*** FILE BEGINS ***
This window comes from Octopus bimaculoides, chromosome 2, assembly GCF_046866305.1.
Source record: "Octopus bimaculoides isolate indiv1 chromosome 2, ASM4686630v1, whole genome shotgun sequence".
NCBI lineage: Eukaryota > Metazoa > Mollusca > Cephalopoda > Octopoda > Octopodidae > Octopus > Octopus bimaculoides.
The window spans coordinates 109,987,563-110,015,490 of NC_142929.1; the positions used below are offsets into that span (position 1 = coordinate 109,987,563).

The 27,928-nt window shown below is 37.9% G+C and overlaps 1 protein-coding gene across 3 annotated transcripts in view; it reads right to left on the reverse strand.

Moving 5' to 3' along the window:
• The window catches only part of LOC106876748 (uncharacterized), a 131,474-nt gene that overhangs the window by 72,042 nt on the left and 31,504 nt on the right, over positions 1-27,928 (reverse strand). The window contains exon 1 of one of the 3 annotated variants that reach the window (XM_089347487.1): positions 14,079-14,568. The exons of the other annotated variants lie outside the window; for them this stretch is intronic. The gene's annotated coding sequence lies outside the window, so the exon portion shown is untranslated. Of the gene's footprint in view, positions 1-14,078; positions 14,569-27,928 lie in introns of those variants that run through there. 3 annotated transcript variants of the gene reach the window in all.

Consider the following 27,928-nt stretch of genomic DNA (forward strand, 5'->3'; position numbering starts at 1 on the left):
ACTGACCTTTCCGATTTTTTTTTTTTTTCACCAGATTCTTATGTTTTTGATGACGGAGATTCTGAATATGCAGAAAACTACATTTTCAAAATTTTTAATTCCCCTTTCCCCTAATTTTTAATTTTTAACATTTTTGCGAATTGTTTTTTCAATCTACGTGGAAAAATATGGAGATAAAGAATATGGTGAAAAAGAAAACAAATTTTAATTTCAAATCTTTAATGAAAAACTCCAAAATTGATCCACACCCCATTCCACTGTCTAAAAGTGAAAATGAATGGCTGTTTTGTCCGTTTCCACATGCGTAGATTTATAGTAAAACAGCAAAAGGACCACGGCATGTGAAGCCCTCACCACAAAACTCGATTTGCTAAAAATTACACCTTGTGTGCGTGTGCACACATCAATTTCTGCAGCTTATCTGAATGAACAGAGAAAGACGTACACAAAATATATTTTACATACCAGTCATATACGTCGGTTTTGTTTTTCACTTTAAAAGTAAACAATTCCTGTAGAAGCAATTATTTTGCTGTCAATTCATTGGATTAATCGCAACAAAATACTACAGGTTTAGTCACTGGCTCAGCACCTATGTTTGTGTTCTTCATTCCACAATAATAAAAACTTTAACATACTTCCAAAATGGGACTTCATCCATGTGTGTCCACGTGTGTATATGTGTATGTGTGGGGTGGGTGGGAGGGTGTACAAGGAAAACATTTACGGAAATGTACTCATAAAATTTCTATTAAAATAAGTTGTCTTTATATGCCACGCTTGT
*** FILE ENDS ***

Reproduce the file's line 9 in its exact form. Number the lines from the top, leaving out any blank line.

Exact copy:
ACTGACCTTTCCGATTTTTTTTTTTTTTCACCAGATTCTTATGTTTTTGATGACGGAGATTCTGAATATGCAGAAAACTACATTTTCAAAATTTTTAATTCCCCTTTCCCCTAATTTTTAATTTTTAACATTTTTGCGAATTGTTTTTTCAATCTACGTGGAAAAATATGGAGATAAAGAATATGGTGAAAAAGAAAACAAATTTTAATTTCAAATCTTTAATGAAAAACTCCAAAATTGATCCACACCCCATTCCACTGTCTAAAAGTGAAAATGAATGGCTGTTTTGTCCGTTTCCACATGCGTAGATTTATAGTAAAACAGCAAAAGGACCACGGCATGTGAAGCCCTCACCACAAAACTCGATTTGCTAAAAATTACACCTTGTGTGCGTGTGCACACATCAATTTCTGCAGCTTATCTGAATGAACAGAGAAAGACGTACACAAAATATATTTTACATACCAGTCATATACGTCGGTTTTGTTTTTCACTTTAAAAGTAAACAATTCCTGTAGAAGCAATTATTTTGCTGTCAATTCATTGGATTAATCGCAACAAAATACTACAGGTTTAGTCACTGGCTCAGCACCTATGTTTGTGTTCTTCATTCCACAATAATAAAAACTTTAACATACTTCCAAAATGGGACTTCATCCATGTGTGTCCACGTGTGTATATGTGTATGTGTGGGGTGGGTGGGAGGGTGTACAAGGAAAACATTTACGGAAATGTACTCATAAAATTTCTATTAAAATAAGTTGTCTTTATATGCCACGCTTGT